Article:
• Chris

      I must have missed that part of the fourth amendment “The right of the people to be secure in their persons, houses, papers, and effects, against unreasonable searches and seizures; UNLESS of course the police are looking for a bad guy.”
      I’m not interested in being a hindrance, but at the same time I’m not going out of my way to help the state.  And I most assuredly am not taking orders. I’m a citizen not a subject that can be ordered around.

      At what point do you say cops pointing guns at unarmed innocent civilians is NOT justified?

    • Jim Shorts

      @Chris Cool story, Charles Bronson. You and every 350 pound soldier of fortune in your hoverround

    • Chris

      @Jim Shorts  
      Yep Jim, just another keyboard commando here. 
      Nothing like extrapolating from your cowardice and projecting your inadequacies on those you can neither beat intellectually or physically.

    • Michael Gray

      I’m from Texas and live in a rural area, so I’m not certain if we would necessarily ever be exposed to the same sort of situation that the good people of Boston were. Our local Sheriff’s Department has 7 full-time deputies covering about 4,000 square miles of territory so we don’t see them too often. We have no real limitations on the number or type of firearms we maintain (other than fully-automatic firearms and explosive devices), and contrary to what the news media likes to report (“The perpetrator was found to have three loaded “clips” and over 100 “bullets” in his home!” Oh my!) we have more than an adequate amount of ammunition to keep our “tools” operating for some time. Although I do think about the possibility of an overzealous deputy driving down our country driveway (over 1,000 feet) to get to our house for some reason, crawling over the gate and being accosted by our large dogs. I have resigned myself to accepting their fate and addressing my concerns in court later. I just can’t ever see a time when an LEO would have a need to or the desire to violate our Constitutionand command me to leave my home.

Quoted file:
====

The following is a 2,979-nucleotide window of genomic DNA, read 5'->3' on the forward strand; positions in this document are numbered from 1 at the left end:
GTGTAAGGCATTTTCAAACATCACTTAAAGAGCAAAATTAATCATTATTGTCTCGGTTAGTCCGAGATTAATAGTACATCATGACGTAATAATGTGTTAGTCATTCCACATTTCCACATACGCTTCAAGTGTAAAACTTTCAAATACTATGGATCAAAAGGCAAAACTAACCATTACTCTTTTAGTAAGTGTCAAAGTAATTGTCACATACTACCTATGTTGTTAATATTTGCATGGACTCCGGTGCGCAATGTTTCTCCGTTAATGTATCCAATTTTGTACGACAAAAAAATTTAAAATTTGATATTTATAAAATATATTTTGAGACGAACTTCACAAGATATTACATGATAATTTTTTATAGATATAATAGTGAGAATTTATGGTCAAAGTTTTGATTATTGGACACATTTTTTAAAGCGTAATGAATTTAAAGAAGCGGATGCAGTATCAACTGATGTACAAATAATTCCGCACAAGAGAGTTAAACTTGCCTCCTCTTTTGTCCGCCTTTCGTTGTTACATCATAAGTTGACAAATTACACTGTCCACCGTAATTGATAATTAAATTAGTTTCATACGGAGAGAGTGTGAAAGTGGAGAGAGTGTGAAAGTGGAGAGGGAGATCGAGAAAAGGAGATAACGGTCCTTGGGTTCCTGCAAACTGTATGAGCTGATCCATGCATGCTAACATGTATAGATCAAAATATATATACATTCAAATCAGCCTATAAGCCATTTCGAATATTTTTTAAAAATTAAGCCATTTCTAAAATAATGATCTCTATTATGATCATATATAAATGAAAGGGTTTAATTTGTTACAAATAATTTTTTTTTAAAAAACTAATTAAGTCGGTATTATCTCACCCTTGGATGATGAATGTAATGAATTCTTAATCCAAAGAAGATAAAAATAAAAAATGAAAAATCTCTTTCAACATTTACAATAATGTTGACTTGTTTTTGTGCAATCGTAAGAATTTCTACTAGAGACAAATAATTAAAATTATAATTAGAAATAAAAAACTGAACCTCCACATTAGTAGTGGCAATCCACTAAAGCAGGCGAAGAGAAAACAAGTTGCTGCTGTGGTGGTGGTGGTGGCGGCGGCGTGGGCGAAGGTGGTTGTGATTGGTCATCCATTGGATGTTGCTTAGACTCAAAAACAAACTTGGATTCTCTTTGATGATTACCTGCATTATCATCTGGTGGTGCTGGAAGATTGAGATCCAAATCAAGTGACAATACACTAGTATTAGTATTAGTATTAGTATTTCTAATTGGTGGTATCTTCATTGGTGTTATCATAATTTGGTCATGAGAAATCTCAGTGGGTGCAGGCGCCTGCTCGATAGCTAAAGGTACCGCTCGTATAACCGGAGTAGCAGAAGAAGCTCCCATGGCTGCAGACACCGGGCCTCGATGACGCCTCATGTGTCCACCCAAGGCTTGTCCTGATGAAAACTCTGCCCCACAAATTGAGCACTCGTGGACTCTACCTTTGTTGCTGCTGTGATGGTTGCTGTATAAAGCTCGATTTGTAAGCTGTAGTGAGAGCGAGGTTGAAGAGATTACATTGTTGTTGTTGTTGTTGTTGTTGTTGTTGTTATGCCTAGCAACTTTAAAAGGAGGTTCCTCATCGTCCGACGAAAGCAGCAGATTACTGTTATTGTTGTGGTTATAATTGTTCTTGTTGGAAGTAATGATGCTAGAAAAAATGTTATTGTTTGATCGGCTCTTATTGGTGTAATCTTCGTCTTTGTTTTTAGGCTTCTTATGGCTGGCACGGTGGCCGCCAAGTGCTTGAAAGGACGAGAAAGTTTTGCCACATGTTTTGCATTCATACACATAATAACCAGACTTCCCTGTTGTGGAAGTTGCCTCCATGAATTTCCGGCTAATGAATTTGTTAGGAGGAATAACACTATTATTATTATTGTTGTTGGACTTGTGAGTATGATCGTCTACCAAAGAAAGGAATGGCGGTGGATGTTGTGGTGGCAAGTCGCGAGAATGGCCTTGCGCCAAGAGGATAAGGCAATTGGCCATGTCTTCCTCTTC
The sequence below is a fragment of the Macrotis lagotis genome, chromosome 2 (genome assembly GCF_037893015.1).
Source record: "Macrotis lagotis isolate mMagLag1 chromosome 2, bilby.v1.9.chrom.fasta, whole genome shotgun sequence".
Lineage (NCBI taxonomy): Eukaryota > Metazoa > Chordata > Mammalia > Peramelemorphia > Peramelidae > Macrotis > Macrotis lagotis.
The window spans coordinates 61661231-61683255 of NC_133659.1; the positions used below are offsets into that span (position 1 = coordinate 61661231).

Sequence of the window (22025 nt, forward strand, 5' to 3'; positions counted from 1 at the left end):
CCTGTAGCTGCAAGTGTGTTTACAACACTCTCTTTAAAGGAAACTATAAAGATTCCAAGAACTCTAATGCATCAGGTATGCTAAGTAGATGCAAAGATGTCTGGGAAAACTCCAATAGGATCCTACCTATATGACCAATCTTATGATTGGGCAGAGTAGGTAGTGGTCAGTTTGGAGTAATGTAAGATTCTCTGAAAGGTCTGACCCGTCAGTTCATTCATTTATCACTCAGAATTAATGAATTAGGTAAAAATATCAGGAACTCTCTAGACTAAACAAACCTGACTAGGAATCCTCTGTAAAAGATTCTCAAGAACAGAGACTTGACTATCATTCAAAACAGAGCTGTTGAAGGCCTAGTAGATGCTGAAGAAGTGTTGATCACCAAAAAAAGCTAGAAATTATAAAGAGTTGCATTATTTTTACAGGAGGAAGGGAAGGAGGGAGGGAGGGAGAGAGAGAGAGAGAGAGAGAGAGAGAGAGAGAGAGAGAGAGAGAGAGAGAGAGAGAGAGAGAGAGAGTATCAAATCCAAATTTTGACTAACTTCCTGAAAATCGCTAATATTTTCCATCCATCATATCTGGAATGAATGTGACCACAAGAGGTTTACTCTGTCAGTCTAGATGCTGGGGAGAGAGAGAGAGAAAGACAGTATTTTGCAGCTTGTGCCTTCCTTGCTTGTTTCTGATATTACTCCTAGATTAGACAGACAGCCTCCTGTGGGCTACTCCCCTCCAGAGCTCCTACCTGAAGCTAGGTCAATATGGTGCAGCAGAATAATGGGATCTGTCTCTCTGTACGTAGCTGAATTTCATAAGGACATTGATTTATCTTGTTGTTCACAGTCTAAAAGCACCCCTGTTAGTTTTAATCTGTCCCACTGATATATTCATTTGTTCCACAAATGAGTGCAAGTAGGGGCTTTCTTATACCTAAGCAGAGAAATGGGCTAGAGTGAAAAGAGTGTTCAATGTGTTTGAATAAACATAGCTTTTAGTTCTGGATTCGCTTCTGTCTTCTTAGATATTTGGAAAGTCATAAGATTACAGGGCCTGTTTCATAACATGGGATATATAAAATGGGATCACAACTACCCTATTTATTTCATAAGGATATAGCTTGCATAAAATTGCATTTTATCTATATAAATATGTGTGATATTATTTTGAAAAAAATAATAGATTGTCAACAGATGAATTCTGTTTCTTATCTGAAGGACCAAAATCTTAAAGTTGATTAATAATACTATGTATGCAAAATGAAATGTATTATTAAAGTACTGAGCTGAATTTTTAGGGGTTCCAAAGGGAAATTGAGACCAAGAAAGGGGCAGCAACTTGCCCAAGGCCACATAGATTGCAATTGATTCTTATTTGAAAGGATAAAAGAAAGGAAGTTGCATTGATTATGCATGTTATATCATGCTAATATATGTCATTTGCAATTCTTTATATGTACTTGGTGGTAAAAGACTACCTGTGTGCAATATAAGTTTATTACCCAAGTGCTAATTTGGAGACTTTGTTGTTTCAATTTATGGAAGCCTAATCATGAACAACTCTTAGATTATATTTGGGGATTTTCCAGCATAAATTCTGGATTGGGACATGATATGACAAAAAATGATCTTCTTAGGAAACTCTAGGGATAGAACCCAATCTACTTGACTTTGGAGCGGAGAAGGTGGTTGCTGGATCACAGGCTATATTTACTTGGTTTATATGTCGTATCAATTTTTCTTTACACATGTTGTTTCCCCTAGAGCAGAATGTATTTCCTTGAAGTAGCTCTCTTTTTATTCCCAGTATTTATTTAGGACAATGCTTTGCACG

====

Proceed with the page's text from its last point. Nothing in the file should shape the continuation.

• GradyPfahl

    @Chris You seem a little fired up, but you raise a good point. Does anybody know, Is it legal for a police officer to remove you from your home at gunpoint? I understand they may enter if they have a warrant but it did seem a little off-putting that they would enter a private citizens home and remove them.

  • lisajackson513

    You have to call locksmith service which is available for 24/7. The locksmiths can do more than just get you into your house when you get locked out. They can also aid in security systems and electronic systems for your home.
    <a href=”http://www.rochesterlocksmith.net”>locks repair rochester new york </a>

  • Great advice. As to lighting, I add an additional point. If the danger is serious enough to necessitate going into a safe room, turn ON lights in the rest of the house, the more the better, and turn OFF the lights in the safe room except maybe a small flashlight that can be quickly turned off. That’ll mean that when the bad guy kicks open the door to the safe room, he won’t be able to see well inside for a few seconds. That’s long enough for you to make sure this is a foe and use whatever weapon you have.